BRAZIL FIRST? BOLSONARO’S FOREIGN POLICY
Throughout Brazilian president-elect Jair Bolsonaro’s rise to power, his controversial views on domestic issues have been front and center. But as the right-wing populist prepares to take office early next year, it’s also worth considering how he may seek to change Brazil’s foreign policy and global role.
Since the 1990s, Brazil has frequently made common cause with other developing countries to advance mutual interests, even when it required taking stances in opposition to Europe and the United States. Brazil has long seen itself as a progressive force in global affairs on a range of issues, including the development of global responses to climate change. From the mid-2000s onward, the then-ruling Workers Party (PT) made a particular point of strengthening Brazil’s ties with the other large developing countries of the “Global South”, like China, India, Russia, and South Africa.
Bolsonaro has pledged to smash all of that. He wants to refashion Brazil’s foreign policy in a way that both supports and replicates US President Donald Trump’s transactional, assertively nationalistic approach to global affairs. Here are the areas where Bolsonaro may seek to move boldly and quickly to put his stamp on foreign policy.
China – Bolsonaro is no fan. He’s criticized China’s political system and repeated long-standing Brazilian concerns that Chinese firms buy up Brazilian land and resources while undercutting its manufacturers. Earlier this year, he ruffled feathers in Beijing by making an official visit to Taiwan. He clearly seeks to pivot away from Beijing, but he’ll have to trade carefully: China has been Brazil’s largest trade and investment partner for almost a decade, and key industries such as agriculture and mining are eager to avoid clashes with an important source of both demand and investment.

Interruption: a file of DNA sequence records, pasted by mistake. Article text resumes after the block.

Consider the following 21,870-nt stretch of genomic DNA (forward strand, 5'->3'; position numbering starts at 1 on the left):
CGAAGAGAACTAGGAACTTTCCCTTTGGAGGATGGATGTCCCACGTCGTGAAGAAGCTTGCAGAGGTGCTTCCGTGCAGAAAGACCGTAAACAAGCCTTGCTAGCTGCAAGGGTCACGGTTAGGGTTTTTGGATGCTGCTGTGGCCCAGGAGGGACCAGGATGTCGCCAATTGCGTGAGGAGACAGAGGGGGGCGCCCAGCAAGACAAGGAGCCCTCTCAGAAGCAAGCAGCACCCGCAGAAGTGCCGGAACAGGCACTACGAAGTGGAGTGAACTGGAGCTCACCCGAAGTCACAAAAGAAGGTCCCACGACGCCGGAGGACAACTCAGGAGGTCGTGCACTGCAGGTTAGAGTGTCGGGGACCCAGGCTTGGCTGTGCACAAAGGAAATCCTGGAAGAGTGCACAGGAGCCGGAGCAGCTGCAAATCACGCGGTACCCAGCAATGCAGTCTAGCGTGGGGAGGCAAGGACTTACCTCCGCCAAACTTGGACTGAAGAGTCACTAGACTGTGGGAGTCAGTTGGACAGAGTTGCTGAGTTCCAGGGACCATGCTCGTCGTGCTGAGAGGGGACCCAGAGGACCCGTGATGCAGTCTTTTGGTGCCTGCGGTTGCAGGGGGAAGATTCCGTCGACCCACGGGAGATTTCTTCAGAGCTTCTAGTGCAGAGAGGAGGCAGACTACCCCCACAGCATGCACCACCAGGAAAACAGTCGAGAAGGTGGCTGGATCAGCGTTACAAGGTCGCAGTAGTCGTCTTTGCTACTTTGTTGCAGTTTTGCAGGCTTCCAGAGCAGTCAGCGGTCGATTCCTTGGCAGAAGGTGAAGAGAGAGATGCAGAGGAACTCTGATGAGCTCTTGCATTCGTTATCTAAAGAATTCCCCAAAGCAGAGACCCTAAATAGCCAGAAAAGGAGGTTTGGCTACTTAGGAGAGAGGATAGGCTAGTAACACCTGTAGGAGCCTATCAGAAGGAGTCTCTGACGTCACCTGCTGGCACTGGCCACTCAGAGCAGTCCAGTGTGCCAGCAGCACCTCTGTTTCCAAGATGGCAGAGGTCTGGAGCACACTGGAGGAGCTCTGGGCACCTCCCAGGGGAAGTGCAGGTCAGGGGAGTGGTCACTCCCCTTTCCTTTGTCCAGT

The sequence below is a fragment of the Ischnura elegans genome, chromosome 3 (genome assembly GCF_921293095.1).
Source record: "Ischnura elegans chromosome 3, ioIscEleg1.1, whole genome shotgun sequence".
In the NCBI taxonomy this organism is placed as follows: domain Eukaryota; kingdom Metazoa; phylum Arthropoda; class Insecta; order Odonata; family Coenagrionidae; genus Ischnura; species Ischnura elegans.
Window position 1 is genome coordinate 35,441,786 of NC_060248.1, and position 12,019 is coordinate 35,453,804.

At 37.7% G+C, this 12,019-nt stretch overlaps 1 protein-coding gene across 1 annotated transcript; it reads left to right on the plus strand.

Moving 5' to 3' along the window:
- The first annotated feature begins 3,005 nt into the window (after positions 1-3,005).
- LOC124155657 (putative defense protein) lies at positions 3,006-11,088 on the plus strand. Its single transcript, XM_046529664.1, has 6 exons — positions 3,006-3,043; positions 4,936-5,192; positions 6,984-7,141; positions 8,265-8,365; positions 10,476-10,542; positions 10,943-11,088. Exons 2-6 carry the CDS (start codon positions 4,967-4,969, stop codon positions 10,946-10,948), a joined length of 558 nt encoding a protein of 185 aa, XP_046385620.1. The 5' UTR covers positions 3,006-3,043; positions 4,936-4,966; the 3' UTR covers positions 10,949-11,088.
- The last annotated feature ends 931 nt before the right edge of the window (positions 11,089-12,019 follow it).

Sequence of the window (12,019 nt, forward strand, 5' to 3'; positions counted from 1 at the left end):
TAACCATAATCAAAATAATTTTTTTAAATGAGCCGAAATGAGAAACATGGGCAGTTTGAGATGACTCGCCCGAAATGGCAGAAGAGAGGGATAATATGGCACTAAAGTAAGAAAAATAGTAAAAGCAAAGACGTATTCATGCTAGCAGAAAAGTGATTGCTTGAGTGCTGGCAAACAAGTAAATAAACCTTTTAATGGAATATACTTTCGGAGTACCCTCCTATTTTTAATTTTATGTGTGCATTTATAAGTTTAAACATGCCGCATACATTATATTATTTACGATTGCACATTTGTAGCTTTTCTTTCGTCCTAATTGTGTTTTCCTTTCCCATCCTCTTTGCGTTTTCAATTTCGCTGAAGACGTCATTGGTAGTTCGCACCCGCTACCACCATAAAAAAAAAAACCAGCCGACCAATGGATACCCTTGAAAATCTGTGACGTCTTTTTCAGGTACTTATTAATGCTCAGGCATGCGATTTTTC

Venezuela – The president-elect will likely support tighter sanctions and stricter measures to stop the flow of Venezuelan refugees into Brazil as its northern neighbor’s economy continues to collapse. He may find an ally in Colombia’s new security-minded president, Ivan Duque, whose country has absorbed more Venezuelan refugees than any other. If talk about a possible US-backed military intervention heats up again, watch the military-minded Bolsonaro closely.
Israel – Bolsonaro says he wants to follow Trump’s lead by moving the Brazilian embassy from Tel Aviv to Jerusalem. This would be popular among Brazil’s large evangelical population, a solid base of support for the devout Bolsonaro. However, it would cause frictions with Brazil’s huge meat industry, which counts Arab countries among its largest export markets.
The environment – Bolsonaro is a climate change skeptic, and although he has backed off earlier pledges to remove Brazil from the Paris Climate Accord (which would entail a messy fight for him in Congress), he has promised to ease environmental licensing requirements for infrastructure projects, Brazil’s lucrative cattle, forestry, and mining industries. It isn’t clear how much that would impact the already-accelerating deforestation of the Amazon, but environmental activists are already concerned.
Trade – Brazil is a highly protectionist country. Bolsonaro’s economic team wants to change that – by lowering some of Brazil’s tariffs, leaving behind a cumbersome regional customs union in South America and, over the longer term, striking new agreements with the European Union and the US.
In contrast with domestic policy, where Bolsonaro will have to slog through a fractious congress, foreign policy is an area where the Brazilian president is largely unconstrained. If the going gets tough at home, Bolsonaro may look abroad for some quick wins.